In order to assess whether a given material may liquefy, Appendix 3 of the IMSBC Code specifies that any damp or wet cargo containing a proportion of fine particles should be tested for flow characteristics prior to loading.
- Cargoes can be tested using either the flow table method or the penetration test method, both of which involve increasing the moisture content of a sample until actual liquefaction is observed.
- For genuine Group C cargoes, this point is never reached and so no transportable moisture limit can be determined. As a result, any cargo which possesses a TML determined by either of these methods is a Group A cargo. However, it should be noted that some materials which are untestable by these tests may still liquefy, and as such are Group A cargoes. Similarly, any cargoes for which actual liquefaction occurs (for example by a flattening of the stow or large-scale cargo flow during ocean carriage) are Group A cargoes, independently of any tests carried out.
- On a practical level, Group A cargoes contain sufficient small particles that they can take on a muddy consistency if wet enough. Group C cargoes, by contrast, are gravel-like materials which never become muddy regardless of how wet they are, as any water added drains through the gaps between the particles. Simple qualitative tests to assess this can be carried out on the spot by taking a cargo sample and adding water to it to see if it turns into a mud-like consistency. If yes, the material is likely to be a Group A cargo.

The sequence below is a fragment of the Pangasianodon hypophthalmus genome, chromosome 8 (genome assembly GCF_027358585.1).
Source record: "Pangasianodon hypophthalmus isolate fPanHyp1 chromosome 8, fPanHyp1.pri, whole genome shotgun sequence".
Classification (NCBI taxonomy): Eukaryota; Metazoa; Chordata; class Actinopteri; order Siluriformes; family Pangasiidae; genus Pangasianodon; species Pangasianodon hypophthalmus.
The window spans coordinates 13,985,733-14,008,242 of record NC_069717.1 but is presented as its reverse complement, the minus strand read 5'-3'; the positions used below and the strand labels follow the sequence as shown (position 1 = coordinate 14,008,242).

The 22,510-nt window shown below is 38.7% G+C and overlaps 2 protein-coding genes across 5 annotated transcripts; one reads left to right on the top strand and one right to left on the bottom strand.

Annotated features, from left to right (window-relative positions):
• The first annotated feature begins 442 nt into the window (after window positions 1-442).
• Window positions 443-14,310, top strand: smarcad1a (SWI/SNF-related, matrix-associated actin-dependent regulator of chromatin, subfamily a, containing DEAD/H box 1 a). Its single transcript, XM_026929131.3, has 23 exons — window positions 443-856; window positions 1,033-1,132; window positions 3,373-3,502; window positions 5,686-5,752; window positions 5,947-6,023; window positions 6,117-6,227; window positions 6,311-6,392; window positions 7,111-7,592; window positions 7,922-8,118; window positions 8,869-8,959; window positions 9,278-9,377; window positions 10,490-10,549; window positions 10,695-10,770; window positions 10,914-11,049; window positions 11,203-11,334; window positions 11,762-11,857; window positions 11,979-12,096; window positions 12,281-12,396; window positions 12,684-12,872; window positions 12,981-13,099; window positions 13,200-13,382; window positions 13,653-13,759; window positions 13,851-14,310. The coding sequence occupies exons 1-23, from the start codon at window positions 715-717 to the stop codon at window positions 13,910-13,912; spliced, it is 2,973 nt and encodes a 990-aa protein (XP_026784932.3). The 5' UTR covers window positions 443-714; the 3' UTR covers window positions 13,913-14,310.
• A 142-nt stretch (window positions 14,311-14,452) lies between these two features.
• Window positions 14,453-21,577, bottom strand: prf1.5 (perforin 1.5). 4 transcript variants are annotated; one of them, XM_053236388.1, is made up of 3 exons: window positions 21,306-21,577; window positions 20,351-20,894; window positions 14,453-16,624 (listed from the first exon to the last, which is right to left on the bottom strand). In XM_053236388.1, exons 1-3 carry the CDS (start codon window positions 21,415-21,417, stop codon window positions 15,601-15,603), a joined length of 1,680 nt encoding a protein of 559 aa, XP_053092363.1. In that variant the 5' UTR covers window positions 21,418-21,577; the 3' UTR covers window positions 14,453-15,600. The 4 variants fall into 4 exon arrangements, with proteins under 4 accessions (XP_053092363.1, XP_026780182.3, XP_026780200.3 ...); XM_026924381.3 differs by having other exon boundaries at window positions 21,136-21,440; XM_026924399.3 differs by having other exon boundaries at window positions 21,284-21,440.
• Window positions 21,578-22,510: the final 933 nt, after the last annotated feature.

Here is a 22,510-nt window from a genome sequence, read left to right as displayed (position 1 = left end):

Table of Contents of IMSBC code.
Section 1 General provisions and definitions
Section 2 General loading, carriage and unloading precautions
Section 3 Safety of personnel and ship
Section 4 Assessment of acceptability of consignments for safe shipment
Section 5 Trimming procedures
Section 6 Methods of determining angle of repose
Section 7 Cargoes that may liquefy
Section 8 Test procedures for cargoes that may liquefy
Section 9 Materials possessing chemical hazards
Section 10 Carriage of solid bulk wastes
Section 11 Security provisions
Section 12 Stowage factor conversion tables
Section 13 References
Appendix 1 Individual schedules of solid bulk cargoes
Appendix 2 Laboratory test procedures, associated apparatus and standards
Appendix 3 Properties of solid bulk cargoes
Appendix 4 Index of solid bulk cargoes
Cargo information shall be confirmed in writing and by appropriate shipping documents prior to loading.
The cargo information shall include:
- The BCSN when the cargo is listed in IMSBC code. Secondary names may be used in addition to the BCSN; ( Each solid bulk cargo in IMSBC code has been assigned a Bulk Cargo Shipping Name (BCSN). When a solid bulk cargo is carried by sea it shall be identified in the transport documentation by the BCSN. The BCSN shall be supplemented with the United Nations (UN) number when the cargo is dangerous goods.)
- The cargo group (A and B, A, B or C);
- The IMO Class of the cargo, if applicable;
- The UN number preceded by letters UN for the cargo, if applicable;
- The total quantity of the cargo offered;
- The stowage factor;
- The need for trimming and the trimming procedures, as necessary;
- The likelihood of shifting, including angle of repose, if applicable;
- Additional information in the form of a certificate on the moisture content of the cargo and its transportable moisture limit in the case of a concentrate or other cargo which may liquefy;
- Likelihood of formation of a wet base
- Toxic or flammable gases which may be generated by cargo, if applicable;
- Flammability, toxicity, corrosiveness and propensity to oxygen depletion of the cargo, if applicable;
- Self-heating properties of the cargo, and the need for trimming, if applicable;
- Properties on emission of flammable gases in contact with water, if applicable;
- Radioactive properties, if applicable; and
- Any other information required by national authorities.